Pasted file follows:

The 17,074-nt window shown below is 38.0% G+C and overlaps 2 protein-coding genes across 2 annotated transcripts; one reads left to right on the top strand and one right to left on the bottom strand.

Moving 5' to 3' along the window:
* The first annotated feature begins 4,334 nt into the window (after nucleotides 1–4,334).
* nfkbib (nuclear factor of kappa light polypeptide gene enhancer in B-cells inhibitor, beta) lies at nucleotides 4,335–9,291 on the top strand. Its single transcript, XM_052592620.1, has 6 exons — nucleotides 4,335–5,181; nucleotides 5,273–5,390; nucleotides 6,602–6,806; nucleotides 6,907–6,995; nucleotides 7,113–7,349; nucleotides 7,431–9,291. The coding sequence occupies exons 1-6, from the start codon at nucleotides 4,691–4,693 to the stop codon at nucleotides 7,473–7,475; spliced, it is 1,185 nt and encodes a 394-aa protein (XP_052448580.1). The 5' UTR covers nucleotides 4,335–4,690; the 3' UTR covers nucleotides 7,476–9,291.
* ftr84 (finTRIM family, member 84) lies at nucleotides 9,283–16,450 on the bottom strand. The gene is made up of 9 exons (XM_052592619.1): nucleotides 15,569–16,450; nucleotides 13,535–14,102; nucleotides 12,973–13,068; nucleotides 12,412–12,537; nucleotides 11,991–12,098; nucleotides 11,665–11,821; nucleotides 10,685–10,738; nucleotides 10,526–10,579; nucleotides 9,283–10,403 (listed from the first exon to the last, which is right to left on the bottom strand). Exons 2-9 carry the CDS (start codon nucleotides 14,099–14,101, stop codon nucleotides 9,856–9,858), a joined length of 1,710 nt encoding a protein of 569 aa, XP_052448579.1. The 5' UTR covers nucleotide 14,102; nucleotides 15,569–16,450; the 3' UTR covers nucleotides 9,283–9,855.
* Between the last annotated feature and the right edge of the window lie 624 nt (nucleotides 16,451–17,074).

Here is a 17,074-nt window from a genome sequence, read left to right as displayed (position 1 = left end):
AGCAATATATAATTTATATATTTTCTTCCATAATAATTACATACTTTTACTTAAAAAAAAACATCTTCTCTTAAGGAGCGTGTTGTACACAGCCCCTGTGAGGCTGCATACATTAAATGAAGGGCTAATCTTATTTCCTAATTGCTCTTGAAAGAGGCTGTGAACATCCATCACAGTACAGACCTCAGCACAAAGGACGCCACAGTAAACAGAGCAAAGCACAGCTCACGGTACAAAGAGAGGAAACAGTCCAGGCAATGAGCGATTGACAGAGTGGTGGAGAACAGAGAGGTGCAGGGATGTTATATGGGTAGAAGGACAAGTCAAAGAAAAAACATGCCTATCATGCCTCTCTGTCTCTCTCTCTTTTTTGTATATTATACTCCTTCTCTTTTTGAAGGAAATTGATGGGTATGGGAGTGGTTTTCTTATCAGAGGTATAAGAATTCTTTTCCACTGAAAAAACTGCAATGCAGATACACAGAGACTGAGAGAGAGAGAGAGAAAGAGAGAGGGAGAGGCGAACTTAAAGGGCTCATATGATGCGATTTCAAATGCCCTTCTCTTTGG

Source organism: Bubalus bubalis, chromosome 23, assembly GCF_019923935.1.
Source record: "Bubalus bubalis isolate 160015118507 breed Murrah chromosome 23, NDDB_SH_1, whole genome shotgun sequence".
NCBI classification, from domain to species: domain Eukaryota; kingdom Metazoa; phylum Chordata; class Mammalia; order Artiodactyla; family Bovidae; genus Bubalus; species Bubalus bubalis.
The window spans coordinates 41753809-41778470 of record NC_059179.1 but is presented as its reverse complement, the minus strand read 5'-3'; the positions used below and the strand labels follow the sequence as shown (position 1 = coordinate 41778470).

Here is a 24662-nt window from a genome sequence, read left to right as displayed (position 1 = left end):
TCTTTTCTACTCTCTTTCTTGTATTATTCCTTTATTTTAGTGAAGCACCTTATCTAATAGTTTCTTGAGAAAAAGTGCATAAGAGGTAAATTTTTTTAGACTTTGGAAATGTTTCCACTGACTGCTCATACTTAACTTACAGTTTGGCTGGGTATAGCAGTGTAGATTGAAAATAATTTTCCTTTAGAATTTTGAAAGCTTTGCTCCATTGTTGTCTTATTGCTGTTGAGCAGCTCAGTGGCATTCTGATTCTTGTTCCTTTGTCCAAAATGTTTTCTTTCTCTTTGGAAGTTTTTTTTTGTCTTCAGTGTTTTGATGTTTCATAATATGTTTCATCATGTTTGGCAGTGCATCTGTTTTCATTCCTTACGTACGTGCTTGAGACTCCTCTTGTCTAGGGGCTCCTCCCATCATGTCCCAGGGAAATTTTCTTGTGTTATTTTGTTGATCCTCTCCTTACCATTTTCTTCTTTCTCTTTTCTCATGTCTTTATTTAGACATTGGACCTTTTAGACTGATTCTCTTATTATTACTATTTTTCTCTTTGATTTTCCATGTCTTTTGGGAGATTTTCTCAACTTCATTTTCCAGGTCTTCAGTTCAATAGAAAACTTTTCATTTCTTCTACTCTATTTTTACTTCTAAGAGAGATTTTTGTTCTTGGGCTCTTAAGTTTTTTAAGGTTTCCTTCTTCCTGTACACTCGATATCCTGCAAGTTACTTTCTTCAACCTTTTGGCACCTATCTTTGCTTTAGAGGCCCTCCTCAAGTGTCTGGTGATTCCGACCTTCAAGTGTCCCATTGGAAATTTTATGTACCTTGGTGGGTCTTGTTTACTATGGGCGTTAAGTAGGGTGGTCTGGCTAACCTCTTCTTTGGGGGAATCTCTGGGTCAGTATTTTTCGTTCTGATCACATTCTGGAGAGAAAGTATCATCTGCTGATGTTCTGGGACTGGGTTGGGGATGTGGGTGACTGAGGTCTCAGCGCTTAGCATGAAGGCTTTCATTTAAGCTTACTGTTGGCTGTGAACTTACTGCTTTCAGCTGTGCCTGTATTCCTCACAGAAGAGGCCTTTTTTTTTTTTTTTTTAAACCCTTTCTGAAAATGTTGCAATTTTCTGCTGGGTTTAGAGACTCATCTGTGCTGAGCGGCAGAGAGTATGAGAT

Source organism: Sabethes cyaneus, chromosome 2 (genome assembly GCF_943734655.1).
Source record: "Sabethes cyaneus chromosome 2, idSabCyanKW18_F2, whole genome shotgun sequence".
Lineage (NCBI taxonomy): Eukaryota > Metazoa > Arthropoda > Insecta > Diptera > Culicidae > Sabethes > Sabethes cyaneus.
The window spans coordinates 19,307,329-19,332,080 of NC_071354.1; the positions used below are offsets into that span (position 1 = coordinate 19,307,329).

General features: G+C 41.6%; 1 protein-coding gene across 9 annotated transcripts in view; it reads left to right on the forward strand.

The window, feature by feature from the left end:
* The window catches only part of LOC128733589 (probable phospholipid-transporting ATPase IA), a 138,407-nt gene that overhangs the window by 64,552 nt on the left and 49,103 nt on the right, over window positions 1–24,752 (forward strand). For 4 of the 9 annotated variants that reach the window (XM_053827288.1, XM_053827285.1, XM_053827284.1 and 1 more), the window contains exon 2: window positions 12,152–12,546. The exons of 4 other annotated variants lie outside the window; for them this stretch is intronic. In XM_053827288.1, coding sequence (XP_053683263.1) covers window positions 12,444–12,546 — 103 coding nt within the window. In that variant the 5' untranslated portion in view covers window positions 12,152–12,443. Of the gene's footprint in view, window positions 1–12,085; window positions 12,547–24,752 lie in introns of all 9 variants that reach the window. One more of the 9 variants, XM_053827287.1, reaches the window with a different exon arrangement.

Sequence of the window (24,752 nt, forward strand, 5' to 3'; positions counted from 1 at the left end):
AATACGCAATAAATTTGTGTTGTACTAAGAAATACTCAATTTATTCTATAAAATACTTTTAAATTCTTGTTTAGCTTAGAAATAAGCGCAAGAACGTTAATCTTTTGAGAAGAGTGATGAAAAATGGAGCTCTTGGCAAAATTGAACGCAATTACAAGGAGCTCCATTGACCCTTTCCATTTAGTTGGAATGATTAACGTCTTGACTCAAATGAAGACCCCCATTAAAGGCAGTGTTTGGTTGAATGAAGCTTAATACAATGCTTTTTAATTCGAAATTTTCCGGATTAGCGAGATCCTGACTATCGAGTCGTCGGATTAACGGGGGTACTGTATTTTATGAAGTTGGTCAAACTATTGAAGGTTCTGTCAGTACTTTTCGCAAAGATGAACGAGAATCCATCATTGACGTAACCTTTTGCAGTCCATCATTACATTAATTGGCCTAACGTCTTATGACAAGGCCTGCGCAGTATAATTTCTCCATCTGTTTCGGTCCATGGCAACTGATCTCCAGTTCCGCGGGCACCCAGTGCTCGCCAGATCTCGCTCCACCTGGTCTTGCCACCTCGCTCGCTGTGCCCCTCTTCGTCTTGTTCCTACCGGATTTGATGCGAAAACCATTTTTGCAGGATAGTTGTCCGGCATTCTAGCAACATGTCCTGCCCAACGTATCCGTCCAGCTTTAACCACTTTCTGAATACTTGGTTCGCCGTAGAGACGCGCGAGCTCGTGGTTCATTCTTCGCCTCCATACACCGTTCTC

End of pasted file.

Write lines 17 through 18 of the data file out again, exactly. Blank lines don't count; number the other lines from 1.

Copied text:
Lineage (NCBI taxonomy): Eukaryota > Metazoa > Arthropoda > Insecta > Diptera > Culicidae > Sabethes > Sabethes cyaneus.
The window spans coordinates 19,307,329-19,332,080 of NC_071354.1; the positions used below are offsets into that span (position 1 = coordinate 19,307,329).